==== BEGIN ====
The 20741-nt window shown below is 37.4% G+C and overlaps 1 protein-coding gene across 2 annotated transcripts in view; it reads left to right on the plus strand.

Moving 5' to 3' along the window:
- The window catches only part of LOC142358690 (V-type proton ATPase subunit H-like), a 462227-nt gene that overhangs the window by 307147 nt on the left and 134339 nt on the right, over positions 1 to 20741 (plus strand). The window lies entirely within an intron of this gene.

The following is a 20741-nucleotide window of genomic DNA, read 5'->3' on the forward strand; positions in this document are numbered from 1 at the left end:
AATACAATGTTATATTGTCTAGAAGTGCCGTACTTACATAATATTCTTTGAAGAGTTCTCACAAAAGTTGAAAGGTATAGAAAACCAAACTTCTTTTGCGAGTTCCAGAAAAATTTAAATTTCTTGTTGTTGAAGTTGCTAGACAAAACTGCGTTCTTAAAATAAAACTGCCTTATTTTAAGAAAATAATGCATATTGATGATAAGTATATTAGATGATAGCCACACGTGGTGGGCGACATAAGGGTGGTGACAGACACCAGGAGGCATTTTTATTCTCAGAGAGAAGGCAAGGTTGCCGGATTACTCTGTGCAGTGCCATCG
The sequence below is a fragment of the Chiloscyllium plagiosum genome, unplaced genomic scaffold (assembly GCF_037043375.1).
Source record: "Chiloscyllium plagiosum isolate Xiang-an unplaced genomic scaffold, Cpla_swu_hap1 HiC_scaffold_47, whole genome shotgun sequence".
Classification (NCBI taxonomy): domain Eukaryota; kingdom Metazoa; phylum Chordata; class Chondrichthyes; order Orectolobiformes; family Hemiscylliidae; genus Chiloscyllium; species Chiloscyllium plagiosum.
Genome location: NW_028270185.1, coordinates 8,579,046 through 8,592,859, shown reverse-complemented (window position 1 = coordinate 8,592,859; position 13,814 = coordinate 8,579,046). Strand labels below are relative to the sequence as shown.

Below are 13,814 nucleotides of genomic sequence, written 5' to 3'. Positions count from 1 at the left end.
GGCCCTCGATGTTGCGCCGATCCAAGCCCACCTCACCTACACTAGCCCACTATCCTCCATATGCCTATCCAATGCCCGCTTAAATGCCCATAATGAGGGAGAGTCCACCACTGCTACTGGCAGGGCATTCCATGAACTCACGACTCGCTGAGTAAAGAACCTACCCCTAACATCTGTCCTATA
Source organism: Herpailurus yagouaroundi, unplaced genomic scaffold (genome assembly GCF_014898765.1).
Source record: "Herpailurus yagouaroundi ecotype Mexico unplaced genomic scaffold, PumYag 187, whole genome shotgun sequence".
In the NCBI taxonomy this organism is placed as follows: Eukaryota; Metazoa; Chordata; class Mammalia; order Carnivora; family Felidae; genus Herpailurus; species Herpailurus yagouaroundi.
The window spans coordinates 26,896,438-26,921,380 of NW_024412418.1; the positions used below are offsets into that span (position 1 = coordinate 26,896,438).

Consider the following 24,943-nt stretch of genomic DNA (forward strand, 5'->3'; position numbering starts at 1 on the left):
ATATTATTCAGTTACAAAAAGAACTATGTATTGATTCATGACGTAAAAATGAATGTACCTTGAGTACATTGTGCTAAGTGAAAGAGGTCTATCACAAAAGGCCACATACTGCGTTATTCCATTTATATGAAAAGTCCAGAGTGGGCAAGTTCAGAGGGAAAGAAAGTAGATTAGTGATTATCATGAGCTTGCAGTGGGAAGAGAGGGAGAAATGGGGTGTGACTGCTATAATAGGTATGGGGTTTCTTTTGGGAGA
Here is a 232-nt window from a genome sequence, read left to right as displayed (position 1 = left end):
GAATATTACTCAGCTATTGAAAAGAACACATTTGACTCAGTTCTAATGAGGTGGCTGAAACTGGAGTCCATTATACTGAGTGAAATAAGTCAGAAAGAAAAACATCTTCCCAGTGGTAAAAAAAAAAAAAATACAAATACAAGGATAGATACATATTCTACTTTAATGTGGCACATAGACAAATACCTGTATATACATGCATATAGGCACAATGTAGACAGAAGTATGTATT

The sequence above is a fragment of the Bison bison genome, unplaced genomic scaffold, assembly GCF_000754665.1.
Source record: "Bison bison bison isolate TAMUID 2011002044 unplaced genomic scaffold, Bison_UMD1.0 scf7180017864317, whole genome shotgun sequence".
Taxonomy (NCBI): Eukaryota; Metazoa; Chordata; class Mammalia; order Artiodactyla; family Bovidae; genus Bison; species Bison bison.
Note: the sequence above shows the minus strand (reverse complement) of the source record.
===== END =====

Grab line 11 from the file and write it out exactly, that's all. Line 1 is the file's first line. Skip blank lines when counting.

GGCCCTCGATGTTGCGCCGATCCAAGCCCACCTCACCTACACTAGCCCACTATCCTCCATATGCCTATCCAATGCCCGCTTAAATGCCCATAATGAGGGAGAGTCCACCACTGCTACTGGCAGGGCATTCCATGAACTCACGACTCGCTGAGTAAAGAACCTACCCCTAACATCTGTCCTATA